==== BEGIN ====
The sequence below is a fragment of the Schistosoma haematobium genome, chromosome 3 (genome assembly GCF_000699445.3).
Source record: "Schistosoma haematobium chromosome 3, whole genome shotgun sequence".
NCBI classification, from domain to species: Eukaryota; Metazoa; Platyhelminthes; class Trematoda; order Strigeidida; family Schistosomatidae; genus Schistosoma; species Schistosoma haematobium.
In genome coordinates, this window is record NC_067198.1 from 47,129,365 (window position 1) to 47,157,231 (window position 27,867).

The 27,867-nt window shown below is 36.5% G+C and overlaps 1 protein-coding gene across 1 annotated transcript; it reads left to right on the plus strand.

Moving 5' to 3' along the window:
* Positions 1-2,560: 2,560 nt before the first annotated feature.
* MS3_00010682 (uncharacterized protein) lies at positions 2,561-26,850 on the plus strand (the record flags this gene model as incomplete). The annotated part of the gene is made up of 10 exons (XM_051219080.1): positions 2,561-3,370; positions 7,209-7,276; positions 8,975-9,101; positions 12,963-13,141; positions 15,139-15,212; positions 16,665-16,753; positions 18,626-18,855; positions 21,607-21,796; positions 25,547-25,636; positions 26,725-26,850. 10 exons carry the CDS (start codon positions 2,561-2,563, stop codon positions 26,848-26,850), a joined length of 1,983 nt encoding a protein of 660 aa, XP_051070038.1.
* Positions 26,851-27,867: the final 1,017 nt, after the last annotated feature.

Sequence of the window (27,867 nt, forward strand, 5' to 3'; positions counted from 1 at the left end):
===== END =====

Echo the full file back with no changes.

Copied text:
The sequence below is a fragment of the Schistosoma haematobium genome, chromosome 3 (genome assembly GCF_000699445.3).
Source record: "Schistosoma haematobium chromosome 3, whole genome shotgun sequence".
NCBI classification, from domain to species: Eukaryota; Metazoa; Platyhelminthes; class Trematoda; order Strigeidida; family Schistosomatidae; genus Schistosoma; species Schistosoma haematobium.
In genome coordinates, this window is record NC_067198.1 from 47,129,365 (window position 1) to 47,157,231 (window position 27,867).

The 27,867-nt window shown below is 36.5% G+C and overlaps 1 protein-coding gene across 1 annotated transcript; it reads left to right on the plus strand.

Moving 5' to 3' along the window:
* Positions 1-2,560: 2,560 nt before the first annotated feature.
* MS3_00010682 (uncharacterized protein) lies at positions 2,561-26,850 on the plus strand (the record flags this gene model as incomplete). The annotated part of the gene is made up of 10 exons (XM_051219080.1): positions 2,561-3,370; positions 7,209-7,276; positions 8,975-9,101; positions 12,963-13,141; positions 15,139-15,212; positions 16,665-16,753; positions 18,626-18,855; positions 21,607-21,796; positions 25,547-25,636; positions 26,725-26,850. 10 exons carry the CDS (start codon positions 2,561-2,563, stop codon positions 26,848-26,850), a joined length of 1,983 nt encoding a protein of 660 aa, XP_051070038.1.
* Positions 26,851-27,867: the final 1,017 nt, after the last annotated feature.

Sequence of the window (27,867 nt, forward strand, 5' to 3'; positions counted from 1 at the left end):